The auction for the valuable 700 MHz band is turning out to have almost as many twists as “The Deathly Hallows.” The Federal Communications Commission (FCC) issued its rules for the auction, which included a surprise or two, especially regarding open access.
The expectation was that large incumbents – AT&T, Verizon, Comcast, Time Warner Cable – would be the only bidders on the spectrum. Proposals were made suggesting paths to open access to encourage new competitors.
One was to dictate that some portion of the licensed spectrum be available at wholesale rates to third parties. The approach is reminiscent of the old DSL rules, which made the incumbent telcos apoplectic, so I wasn’t expecting that to happen. Mustn’t make the telcos unhappy, right? But I digress…
The other was to reserve part of the spectrum for some third provider. As of a few weeks ago nobody had stepped up (a previous IPso Facto on that subject), though eventually Google said it would bid.
The FCC chose neither option. Instead, it included a provision that the 22 MHz chunk of spectrum known as the Upper 700 MHz C Block will, in the commission’s words, “be required to provide a platform that is more open to devices and applications. These licensees will be required to allow customers, device manufacturers, third-party application developers, and others to use any device or application of their choice on their networks in this band, subject to certain conditions.”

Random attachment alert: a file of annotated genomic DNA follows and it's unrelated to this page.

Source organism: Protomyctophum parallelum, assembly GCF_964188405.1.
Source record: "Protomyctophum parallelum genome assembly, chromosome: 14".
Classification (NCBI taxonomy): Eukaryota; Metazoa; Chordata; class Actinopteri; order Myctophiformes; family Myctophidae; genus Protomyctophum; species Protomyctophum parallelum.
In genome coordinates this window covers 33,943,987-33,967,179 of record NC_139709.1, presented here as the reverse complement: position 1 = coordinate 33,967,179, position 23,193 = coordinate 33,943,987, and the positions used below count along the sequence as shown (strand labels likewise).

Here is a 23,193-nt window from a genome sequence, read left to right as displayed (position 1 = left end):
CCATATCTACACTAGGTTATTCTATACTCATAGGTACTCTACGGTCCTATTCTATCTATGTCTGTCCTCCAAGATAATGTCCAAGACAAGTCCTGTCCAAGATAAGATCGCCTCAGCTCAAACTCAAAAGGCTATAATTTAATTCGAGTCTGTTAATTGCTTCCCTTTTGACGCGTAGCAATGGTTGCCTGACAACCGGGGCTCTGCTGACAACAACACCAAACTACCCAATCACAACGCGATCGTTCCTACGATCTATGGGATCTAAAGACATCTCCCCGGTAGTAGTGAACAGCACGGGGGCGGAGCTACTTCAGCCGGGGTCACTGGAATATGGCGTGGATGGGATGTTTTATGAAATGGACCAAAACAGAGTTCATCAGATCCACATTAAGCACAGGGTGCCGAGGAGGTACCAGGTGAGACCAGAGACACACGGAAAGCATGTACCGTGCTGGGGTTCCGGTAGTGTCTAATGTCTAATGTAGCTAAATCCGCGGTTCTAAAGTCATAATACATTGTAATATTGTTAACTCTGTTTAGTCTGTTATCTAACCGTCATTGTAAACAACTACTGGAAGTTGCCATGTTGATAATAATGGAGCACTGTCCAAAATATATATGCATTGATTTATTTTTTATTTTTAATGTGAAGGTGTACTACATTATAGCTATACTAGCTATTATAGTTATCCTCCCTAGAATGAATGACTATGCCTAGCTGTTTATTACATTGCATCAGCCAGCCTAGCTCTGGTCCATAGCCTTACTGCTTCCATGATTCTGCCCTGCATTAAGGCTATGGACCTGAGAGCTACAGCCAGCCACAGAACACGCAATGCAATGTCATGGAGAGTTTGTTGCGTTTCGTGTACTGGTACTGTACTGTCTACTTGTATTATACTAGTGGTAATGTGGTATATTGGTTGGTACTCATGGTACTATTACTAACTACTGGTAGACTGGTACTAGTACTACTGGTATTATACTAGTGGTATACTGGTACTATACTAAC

Hard to say what that is all about. It sounds pretty progressive, in that it ostensibly gives almost anyone access to that network. But when you start thinking about how that’s supposed to be implemented? The devil may very well be in the details.
Source: The FCC
The incumbents would no doubt prefer not to have to deal with yet another competitor with resources and savvy. Google has plenty of both, and may still bid. The FCC set it up so that bidding will be blind; the incumbents will not know who they’re bidding against, so they will not be able to deliberately and systematically outbid Google.
The FCC was always going to reserve some portion of the auctioned spectrum for emergency services. The implementation will be interesting: the commission will auction off that spectrum to a single, private corporation, which must build the network within 10 years and administer it. Police, fire, and other emergency services will be built-in customers. It will all be supervised by a Federal agency.